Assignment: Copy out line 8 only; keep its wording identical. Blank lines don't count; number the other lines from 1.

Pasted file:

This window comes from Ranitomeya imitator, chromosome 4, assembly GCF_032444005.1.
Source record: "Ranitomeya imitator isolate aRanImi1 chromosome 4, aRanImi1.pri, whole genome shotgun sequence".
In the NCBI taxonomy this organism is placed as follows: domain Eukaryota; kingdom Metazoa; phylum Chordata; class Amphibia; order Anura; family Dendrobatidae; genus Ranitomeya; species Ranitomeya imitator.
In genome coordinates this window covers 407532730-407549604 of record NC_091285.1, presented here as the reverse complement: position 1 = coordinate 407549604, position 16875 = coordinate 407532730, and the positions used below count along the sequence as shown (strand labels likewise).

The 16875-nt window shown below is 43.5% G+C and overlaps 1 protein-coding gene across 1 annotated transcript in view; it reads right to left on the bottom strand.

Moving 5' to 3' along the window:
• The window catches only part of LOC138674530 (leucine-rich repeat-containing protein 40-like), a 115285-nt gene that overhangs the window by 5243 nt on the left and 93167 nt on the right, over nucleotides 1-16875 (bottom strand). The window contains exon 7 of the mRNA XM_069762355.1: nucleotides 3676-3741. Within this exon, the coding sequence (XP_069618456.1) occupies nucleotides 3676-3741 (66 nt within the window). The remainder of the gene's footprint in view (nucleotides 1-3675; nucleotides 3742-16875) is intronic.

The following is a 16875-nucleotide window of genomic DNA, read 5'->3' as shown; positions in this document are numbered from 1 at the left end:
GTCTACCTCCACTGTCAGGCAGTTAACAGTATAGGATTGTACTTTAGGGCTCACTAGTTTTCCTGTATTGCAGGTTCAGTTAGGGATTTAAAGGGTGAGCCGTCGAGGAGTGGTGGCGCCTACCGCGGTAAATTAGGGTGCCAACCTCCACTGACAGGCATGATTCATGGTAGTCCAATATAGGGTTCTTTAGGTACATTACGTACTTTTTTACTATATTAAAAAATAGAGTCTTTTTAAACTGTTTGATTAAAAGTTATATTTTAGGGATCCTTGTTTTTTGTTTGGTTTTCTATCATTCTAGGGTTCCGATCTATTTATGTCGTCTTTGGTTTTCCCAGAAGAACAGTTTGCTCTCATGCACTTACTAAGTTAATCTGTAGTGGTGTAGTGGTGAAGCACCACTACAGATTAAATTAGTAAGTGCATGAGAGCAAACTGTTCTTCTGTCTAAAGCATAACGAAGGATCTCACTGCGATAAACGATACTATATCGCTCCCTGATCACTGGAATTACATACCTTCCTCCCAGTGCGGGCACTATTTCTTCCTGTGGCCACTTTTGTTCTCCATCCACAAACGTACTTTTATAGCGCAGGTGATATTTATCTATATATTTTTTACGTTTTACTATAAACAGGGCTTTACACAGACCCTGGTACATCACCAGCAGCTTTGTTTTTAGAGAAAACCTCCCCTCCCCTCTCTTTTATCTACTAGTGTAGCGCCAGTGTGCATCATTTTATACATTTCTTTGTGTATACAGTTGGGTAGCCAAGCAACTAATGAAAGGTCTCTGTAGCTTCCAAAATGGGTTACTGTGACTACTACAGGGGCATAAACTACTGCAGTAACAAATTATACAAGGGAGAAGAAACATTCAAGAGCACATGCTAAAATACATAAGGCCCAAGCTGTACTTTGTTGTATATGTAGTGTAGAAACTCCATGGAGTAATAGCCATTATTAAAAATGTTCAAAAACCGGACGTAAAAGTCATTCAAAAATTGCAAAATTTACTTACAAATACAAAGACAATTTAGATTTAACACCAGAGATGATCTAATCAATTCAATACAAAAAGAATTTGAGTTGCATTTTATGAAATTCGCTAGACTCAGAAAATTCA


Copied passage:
The following is a 16875-nucleotide window of genomic DNA, read 5'->3' as shown; positions in this document are numbered from 1 at the left end: